Darren Almond. Life line. White Cube Mason’s Yard


Time has always been a basic notion when approaching the works, pictorial or photographic, of Darren Almond: he approaches it from its double condition of theoretical abstraction and concrete reality within the framework of human culture, and also alludes to numbers as signs that serve to make the invisible visible, because they not only quantify seconds, they also make up the language of economics, computer coding or astrology.

Six years ago, White Cube, its regular gallery, exhibited at its headquarters in Bermondsey grids made up of rectangular panels representing fragmented digits, similar to those we see every day in the urban landscape: in transport hubs, in timetables, signs and watches. They generated a field of partial forms that seemed to float across the surface of the paintings, emerging and disappearing, allowing the viewer's perception to move between the figurative presence of those numbers and a space open to the unconscious.

These figures continue to be valid in the new exhibition of Almond projects that this same firm shows us, now in Mason's Yard: the “Life Line” exhibition brings together pieces that refer to the instability of time, memory and our gaze. to places, linked to each other, because this artist understands that the variability of the first affects our relationship with the natural world, in the form of contemplation or memory.

The starting point of this exhibition are, precisely, evocations of the author's childhood: Almond used to go fishing next to a willow tree, in a flooded mining pit on the outskirts of Wigan; a place halfway between the echoes of past industrial activity and present tranquility. His fascination with the reflections of light on that water tank underlies the diptychs with which the exhibition begins, paintings that together give rise to a luminescent frieze, a peculiar line of the horizon drawn on four walls. . Intentionally shaped like windows, they refer to seasonal changes through the tones of the leaves that cover each gold, copper or palladium panel; In turn, these leaves are represented in different stages of their development: from the iridescent freshness of the spring specimens on gold to the naked and hanging branches of winter, on palladium. It is worth remembering that Almond came to painting from the “flaws” or unpredictability of photography, that is, the mutability of light and its multiplicity of sources, so it is no coincidence that the incorporation of these metals here serves to display time phases. He warned that, due to their natural properties, these materials They go in search of light; They attract it, reflect it physically, alter it and move beneath it.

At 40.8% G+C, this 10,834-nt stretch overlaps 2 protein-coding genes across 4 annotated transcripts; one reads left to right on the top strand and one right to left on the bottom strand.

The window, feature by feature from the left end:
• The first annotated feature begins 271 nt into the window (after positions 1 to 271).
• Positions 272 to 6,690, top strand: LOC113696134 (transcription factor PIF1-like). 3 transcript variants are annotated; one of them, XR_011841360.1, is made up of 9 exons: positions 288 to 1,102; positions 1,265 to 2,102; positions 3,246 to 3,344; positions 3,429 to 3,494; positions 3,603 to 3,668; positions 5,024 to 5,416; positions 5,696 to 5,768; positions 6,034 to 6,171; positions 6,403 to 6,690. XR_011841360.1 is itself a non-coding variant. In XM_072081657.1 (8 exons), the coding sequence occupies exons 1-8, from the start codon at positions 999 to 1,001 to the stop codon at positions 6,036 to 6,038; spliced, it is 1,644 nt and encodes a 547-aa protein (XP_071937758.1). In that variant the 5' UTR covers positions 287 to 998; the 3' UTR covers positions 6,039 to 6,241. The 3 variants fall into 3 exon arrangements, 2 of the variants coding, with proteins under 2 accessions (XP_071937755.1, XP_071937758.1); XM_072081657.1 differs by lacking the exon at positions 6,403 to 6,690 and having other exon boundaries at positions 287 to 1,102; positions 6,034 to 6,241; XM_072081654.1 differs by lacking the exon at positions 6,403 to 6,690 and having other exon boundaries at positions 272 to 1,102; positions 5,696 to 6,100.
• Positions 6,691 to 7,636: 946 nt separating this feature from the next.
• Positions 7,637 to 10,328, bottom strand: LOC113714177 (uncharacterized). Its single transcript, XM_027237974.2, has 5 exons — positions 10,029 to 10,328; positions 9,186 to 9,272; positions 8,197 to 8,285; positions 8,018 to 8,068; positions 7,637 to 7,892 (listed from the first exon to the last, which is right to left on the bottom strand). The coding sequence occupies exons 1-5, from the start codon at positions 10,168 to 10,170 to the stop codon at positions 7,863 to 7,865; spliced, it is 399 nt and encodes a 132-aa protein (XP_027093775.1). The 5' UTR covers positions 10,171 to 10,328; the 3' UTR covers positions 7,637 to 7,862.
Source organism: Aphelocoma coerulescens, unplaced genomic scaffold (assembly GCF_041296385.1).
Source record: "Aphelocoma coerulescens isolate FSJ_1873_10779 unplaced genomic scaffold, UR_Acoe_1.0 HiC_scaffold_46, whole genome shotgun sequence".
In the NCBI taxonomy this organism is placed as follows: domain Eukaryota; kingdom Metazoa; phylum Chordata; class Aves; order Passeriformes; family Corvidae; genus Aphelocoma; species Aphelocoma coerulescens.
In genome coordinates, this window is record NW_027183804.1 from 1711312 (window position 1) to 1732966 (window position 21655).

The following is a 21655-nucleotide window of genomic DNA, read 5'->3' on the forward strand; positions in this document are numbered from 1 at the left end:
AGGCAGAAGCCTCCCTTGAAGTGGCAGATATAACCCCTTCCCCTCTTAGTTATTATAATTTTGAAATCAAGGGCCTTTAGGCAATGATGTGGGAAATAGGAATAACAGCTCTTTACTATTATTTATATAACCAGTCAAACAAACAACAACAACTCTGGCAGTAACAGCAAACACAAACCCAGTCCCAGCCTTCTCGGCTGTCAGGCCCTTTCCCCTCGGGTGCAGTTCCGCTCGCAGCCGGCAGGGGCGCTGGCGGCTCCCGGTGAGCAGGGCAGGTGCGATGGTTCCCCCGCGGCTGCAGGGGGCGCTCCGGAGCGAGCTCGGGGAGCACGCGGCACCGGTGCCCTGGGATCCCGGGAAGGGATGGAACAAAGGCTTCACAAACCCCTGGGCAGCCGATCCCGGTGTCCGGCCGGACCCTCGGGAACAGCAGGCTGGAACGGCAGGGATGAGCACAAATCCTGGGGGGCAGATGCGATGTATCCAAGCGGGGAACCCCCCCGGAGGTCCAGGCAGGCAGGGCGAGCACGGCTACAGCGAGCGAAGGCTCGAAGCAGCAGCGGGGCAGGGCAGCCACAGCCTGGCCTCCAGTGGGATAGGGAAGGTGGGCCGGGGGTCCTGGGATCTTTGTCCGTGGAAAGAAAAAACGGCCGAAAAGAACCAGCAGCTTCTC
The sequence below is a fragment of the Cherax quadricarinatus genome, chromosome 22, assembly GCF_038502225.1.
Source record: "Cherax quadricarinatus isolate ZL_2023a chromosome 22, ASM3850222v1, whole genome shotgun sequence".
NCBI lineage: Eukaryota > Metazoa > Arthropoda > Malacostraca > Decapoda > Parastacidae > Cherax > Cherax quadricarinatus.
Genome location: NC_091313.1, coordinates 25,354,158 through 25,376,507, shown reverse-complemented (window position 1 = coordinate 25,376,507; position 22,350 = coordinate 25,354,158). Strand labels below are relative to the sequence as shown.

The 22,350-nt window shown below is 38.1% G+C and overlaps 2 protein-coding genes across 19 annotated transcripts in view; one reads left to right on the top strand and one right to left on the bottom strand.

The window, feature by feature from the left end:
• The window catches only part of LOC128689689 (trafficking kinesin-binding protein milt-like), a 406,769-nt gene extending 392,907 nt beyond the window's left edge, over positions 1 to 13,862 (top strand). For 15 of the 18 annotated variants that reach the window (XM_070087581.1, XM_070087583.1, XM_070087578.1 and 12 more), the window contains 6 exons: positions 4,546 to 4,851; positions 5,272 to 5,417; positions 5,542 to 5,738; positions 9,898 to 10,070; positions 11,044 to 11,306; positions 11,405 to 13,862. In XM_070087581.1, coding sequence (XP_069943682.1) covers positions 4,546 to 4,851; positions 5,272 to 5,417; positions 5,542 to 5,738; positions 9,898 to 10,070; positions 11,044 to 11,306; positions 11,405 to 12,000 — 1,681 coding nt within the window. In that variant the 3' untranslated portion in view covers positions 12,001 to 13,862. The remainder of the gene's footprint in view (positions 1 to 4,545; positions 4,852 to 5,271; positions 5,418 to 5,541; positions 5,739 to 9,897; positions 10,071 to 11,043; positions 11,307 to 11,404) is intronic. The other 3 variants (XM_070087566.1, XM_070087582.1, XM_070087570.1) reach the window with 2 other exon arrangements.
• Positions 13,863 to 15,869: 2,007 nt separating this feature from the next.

In the center of some of his compositions we will appreciate the repeated outline of a zero, engraved in a barely visible way and joining its halves: the impression of that digit affects them spatially and optically, because otherwise they would be flat. Furthermore, by suggesting a vain or a lens, each zero implies a point of focused reflectivity; We can interpret it, not so much as an integer and random number, but as the representation of an idea, by encapsulating associative chronologies. For the British artist, zero is “the nothingness that holds everything together.”

Darren Almond.  Aki–Willow, 2024
Darren Almond.  Fuyu–Willow, 2024